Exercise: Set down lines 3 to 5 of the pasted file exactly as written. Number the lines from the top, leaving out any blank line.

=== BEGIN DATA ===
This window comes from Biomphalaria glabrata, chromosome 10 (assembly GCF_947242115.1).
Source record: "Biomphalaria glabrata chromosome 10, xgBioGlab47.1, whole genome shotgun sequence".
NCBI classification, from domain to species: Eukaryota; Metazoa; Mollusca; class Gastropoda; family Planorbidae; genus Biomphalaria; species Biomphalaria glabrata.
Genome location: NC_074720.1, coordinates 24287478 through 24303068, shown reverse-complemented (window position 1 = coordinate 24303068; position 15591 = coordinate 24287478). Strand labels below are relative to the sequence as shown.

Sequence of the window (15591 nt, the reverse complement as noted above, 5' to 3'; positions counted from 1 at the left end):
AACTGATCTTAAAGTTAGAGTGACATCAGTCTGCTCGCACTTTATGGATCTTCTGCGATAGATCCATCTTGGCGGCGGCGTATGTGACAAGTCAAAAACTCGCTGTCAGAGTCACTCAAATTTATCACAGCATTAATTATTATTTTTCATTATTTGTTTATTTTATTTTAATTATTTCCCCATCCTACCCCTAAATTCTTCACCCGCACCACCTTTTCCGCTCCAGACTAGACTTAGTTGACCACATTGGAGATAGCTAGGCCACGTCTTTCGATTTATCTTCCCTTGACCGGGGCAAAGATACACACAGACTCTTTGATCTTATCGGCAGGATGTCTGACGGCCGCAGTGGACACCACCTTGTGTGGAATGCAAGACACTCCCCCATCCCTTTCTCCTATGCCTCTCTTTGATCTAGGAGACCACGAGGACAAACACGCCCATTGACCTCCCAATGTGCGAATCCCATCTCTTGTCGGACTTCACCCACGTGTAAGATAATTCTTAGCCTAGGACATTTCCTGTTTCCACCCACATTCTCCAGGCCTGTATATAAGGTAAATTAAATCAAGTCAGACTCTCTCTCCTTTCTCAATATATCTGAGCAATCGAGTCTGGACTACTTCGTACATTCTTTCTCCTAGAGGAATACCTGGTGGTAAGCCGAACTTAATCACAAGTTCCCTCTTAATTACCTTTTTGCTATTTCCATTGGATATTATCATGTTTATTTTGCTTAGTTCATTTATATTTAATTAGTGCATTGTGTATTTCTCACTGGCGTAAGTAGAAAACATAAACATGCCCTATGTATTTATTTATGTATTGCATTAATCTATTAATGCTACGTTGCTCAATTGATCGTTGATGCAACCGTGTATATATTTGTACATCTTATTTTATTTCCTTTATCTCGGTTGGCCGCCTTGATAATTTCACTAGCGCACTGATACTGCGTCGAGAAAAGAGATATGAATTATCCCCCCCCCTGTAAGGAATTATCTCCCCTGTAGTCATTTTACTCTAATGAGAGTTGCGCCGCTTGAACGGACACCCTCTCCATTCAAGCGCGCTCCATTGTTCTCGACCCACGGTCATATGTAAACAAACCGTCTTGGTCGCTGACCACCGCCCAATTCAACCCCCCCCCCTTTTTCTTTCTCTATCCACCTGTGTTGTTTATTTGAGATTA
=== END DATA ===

NCBI classification, from domain to species: Eukaryota; Metazoa; Mollusca; class Gastropoda; family Planorbidae; genus Biomphalaria; species Biomphalaria glabrata.
Genome location: NC_074720.1, coordinates 24287478 through 24303068, shown reverse-complemented (window position 1 = coordinate 24303068; position 15591 = coordinate 24287478). Strand labels below are relative to the sequence as shown.

Sequence of the window (15591 nt, the reverse complement as noted above, 5' to 3'; positions counted from 1 at the left end):